Being from Los Angeles, I began the SIMR program as a foreigner to the Bay Area. As my first research experience, I was even more so a foreigner to a laboratory setting and the high-tech equipment that seemingly occupied every edge and surface of Stanford’s Lorry I. Lokey Stem Cell building. Upon first stepping foot into my lab at the beginning of the summer, an endless loop of questions ran through my brain as I ventured deeper into this new, unfamiliar realm of science. Although excited, I felt miniscule in the face of my surroundings—small compared to the complexity of work that laid before me. Nonetheless, I was ready to delve deep into the unknown, to explore this new world of discovery that I had unlocked.

Participating in the CIRM research program, I was given the extraordinary opportunity to pursue my quest for knowledge and understanding. With every individual I met and every research project that I learned about, I became more invigorated to investigate and discover answers to the questions that filled my mind. I was in awe of the energy in the atmosphere around me—one that buzzed with the drive and dedication to discover new avenues of thought and complexity. And as I learned more about stem cell biology, I only grew more and more fascinated by the phenomenon. Through various classes taught by experts in their fields on topics spanning from lab techniques to bone marrow transplants, I learned the seemingly limitless potential of stem cell research. With that, I couldn’t help but correlate this potential to my own research; anything seemed possible.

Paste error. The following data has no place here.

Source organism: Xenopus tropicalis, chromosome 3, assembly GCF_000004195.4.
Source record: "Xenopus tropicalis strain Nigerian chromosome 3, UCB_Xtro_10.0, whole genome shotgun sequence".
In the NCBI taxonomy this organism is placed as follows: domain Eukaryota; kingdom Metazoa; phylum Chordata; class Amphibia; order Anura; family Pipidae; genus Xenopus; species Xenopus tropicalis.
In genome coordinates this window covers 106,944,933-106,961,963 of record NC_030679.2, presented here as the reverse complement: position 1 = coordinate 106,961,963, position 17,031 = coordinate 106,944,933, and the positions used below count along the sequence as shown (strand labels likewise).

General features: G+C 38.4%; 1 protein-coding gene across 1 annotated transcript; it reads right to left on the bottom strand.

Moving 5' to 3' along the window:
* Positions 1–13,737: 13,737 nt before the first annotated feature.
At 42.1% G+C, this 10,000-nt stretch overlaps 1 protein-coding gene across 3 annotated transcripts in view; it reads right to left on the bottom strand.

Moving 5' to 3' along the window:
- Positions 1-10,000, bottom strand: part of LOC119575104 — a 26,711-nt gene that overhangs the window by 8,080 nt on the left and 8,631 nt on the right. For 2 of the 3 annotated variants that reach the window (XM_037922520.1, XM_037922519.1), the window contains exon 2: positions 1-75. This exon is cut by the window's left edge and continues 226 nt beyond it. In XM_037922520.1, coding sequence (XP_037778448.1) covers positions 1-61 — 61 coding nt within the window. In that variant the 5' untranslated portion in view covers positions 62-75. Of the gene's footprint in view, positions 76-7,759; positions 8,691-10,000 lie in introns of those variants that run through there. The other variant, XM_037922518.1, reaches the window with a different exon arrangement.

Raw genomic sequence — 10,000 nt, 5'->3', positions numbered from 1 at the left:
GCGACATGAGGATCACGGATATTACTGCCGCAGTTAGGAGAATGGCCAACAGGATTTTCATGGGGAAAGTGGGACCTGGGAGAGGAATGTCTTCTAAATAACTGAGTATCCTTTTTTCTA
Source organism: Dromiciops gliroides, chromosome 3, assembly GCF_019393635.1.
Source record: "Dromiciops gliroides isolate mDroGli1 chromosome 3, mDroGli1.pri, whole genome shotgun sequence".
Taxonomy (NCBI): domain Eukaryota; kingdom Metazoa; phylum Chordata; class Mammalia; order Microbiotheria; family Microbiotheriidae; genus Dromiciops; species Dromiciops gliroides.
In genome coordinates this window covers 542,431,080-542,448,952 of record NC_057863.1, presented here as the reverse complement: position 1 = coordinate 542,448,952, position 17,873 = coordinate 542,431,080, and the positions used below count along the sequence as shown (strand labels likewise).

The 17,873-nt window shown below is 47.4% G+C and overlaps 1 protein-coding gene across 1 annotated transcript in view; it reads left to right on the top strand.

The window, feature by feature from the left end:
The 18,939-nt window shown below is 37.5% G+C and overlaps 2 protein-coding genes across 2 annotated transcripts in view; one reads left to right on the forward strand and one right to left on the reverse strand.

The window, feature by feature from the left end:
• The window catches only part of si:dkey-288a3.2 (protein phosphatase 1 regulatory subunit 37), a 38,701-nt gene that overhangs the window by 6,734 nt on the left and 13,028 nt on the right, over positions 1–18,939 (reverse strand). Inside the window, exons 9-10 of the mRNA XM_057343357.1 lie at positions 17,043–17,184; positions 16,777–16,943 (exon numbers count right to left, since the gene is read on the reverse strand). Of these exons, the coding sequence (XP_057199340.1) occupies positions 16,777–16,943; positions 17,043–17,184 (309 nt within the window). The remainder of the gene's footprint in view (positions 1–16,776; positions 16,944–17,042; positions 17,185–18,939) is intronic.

However, the journey proved to be painstakingly arduous. I soon discovered that a groundbreaking cure or scientific discovery would not come quickly nor easily. I faced roadblocks daily, whether it be in the form of failed gel experiments or the time pressures that came with counting colonies. But to each I learned, and to each I adapted and persevered. I spent countless hours reading papers and searching for online articles. My curiosity only grew deeper with every paper I read—as did my understanding. And after bombarding my incredibly patient mentors with an infinite number of questions and thoughts and ideas, I finally began to understand the scope and purpose of my research. I learned that the reward of research is not the prestige of discovering the next groundbreaking cure, but rather the knowledge that perseverance in the face of obstacles could one day transform peoples’ lives for the better.